Friday, March 6, 2015

How I Edit My Product Photos

Hi all! I wanted to share my photo editing process with you. As you may well know, I love taking pictures, and my product photography is no exception. I enjoy the entire process, from shooting to editing to posting (well, maybe not the modeling part - that always feels awkward). 

I use a Canon DSLR Rebel T2i for my photography, and I usually use a 50mm lens set to a pretty high aperture. I shoot on manual mode, and often play with shutter speed and ISO to get what I want. Pretty technical, huh? Don't worry, you can still apply this editing process even if you're shooting completely on auto (without flash though - PLEASE, without flash). I also use Gimp for editing my photos, so this process is mainly for Gimp users, but the steps can be converted to other programs. 

In the past I used PicMonkey, but then I realized it was actually decreasing the quality of my photos! No thank you! It also ran too slow on my Internet and would glitch up now and then. So I shopped around and found Gimp, which is free downloadable software and offers pretty much full control over your photos. After a little self-teaching, I learned how to use it effectively and haven't looked back since. Highly recommend!

Note: This process is FAR from professional. Seriously. I'm an amateur and this is just what works for me right now. I hope it helps you!

First I took the picture. This one came out really dark. But no worries! It's fixable!

Ugh, it's a little blurry, you can see part of my prized orange chair, and there are ugly shadows. Blah! Also I'm wearing zero makeup and my hair's doing something funny (part of the reason I didn't use this image when I listed this hat on Etsy). It's okay - this is still fixable.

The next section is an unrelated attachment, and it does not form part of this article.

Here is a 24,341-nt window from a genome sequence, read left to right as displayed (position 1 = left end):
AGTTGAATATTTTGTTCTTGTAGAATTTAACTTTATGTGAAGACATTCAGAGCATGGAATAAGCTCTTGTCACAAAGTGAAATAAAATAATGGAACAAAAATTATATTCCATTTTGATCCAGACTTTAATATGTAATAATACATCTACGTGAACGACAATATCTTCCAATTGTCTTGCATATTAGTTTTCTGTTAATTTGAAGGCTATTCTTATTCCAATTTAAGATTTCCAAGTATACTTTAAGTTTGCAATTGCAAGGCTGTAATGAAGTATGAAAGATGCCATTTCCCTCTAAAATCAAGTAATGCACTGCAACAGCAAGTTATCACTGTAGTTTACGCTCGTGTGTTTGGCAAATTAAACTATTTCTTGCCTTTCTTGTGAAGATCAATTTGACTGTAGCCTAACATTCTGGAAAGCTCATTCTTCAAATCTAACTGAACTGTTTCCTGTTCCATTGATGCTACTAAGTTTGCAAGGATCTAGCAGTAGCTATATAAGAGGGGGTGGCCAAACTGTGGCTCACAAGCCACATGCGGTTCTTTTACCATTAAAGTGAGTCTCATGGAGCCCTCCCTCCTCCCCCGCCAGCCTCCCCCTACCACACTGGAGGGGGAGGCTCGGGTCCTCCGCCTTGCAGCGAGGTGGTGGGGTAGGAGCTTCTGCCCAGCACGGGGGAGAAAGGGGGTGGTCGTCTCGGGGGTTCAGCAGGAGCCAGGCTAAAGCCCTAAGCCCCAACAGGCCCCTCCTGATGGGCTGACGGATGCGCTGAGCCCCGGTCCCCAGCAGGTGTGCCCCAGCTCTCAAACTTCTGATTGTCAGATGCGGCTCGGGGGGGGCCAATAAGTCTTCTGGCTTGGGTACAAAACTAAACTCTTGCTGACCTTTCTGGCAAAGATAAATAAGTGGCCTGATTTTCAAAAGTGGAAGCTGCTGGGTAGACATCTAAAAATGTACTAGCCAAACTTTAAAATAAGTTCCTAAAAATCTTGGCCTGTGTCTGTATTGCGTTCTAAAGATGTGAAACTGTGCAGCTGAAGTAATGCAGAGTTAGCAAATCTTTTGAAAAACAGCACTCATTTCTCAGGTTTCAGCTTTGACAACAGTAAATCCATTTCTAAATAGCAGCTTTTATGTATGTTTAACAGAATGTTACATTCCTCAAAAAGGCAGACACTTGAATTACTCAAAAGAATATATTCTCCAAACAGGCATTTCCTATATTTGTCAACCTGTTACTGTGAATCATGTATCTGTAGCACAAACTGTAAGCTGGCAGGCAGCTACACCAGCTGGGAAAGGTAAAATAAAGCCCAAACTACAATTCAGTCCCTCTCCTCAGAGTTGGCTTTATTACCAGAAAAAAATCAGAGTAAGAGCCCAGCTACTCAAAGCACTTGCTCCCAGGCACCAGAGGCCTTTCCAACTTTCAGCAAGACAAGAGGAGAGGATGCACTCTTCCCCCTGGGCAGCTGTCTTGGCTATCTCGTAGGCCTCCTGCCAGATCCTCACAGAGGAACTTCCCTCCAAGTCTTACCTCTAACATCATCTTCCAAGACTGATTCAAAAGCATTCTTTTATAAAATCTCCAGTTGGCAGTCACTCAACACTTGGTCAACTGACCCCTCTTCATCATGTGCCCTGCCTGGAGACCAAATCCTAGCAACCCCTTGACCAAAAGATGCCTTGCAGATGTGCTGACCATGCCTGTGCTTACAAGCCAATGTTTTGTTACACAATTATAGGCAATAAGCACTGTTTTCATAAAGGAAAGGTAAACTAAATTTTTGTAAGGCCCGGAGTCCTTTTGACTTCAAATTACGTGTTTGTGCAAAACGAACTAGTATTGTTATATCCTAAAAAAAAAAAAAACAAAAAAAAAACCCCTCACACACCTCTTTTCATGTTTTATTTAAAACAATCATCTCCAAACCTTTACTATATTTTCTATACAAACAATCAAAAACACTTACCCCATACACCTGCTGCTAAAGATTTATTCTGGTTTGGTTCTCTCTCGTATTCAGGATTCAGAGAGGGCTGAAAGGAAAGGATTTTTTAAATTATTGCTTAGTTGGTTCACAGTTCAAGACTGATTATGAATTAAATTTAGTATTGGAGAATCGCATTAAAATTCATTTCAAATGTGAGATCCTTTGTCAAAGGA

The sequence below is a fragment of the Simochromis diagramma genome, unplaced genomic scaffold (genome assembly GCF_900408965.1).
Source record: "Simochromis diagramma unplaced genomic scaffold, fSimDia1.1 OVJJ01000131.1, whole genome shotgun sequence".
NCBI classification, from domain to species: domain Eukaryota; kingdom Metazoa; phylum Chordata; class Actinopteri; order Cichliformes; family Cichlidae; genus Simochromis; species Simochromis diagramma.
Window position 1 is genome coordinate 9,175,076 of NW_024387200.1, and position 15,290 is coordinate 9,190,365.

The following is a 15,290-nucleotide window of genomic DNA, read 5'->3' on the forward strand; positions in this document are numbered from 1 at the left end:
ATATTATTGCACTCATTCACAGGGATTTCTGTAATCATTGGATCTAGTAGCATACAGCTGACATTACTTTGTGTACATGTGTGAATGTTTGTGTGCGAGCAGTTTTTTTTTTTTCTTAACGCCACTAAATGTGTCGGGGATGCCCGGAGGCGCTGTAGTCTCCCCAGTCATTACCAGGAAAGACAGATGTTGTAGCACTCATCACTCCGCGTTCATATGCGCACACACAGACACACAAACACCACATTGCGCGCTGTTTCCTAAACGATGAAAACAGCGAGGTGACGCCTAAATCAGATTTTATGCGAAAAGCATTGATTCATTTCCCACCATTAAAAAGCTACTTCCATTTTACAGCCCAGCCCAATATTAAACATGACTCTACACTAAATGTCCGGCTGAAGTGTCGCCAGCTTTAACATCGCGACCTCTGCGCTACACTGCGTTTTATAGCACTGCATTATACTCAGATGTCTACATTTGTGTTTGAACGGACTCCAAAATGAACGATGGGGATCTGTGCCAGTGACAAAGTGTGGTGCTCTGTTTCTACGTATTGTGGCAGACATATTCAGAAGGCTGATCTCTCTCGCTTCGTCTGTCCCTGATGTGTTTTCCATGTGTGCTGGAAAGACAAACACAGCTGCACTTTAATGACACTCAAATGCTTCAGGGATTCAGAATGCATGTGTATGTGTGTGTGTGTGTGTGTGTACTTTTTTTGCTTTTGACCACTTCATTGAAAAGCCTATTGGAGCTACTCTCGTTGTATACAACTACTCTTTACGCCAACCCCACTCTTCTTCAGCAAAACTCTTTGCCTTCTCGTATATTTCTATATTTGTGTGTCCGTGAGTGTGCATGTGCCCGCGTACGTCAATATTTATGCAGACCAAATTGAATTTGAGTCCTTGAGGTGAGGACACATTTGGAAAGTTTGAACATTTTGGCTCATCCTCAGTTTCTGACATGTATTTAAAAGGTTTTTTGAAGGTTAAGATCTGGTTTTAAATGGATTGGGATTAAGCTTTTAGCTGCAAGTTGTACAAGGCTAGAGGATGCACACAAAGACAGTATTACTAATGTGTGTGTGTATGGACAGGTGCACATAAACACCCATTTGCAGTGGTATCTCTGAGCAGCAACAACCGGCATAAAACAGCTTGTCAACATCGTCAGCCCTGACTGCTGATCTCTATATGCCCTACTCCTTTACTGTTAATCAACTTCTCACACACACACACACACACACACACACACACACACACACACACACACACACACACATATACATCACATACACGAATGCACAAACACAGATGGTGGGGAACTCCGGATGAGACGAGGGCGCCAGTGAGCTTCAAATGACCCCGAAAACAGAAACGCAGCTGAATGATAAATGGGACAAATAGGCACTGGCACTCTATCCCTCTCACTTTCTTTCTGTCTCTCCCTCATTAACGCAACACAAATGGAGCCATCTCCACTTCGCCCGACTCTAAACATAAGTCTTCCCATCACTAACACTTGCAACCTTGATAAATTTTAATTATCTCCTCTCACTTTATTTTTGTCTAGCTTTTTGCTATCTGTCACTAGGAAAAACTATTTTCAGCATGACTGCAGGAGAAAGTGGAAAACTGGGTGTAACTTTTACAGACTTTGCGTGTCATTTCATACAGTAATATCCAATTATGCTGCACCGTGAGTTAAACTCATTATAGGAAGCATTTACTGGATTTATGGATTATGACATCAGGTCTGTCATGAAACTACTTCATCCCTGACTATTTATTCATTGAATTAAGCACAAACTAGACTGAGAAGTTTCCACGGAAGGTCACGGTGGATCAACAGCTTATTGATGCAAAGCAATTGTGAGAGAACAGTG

I cropped it to a 1200x1800 size (you can resize the crop box using Fixed Aspect Ratio). Then duplicate the layer in the Layers box and apply the Screen Mode to the duplicated layer. This will automatically lighten your photo for you so you don't have to use the histogram. Depending on the light/darkness of your original photo, you may want to adjust the opacity of the duplicate layer. Mine didn't need adjusting because it was already so dark! Right-click on the first layer and click Flatten Image to combine the layers back into one.

Duplicate the layer again and apply the Soft Light mode to the duplicated layer. This brings out color and contrast a bit drastically - you may need to adjust the opacity. I adjusted mine to about 25% or so. Flatten the image again and check your results. If you're happy with it, resize your image to 1200x1800 or desired size and save!

Sometimes a little extra sharpening may be necessary. If you need to sharpen your image, duplicate your base layer and go to Filters > Enhance > Unsharp Mask. Adjust the amount to your desired sharpness and click OK. You can adjust the opacity here too. 

That's it! My favorite tools are definitely the Screen and Soft Light mode - they work wonders and you can always adjust the intensity of them by working with the opacity slider.

Here's another example of a necklace I listed a little while ago. This one didn't take quite as much work, but it still needed help.

Before, uncropped and a little dark/blah.

Duplicate layer, Screen Mode applied with about 75% opacity, image flattened.

Duplicate layer, more color added with Soft Light mode, 60% opacity, image flattened. 

Fun, right? Try this technique on your photos and see if it helps.

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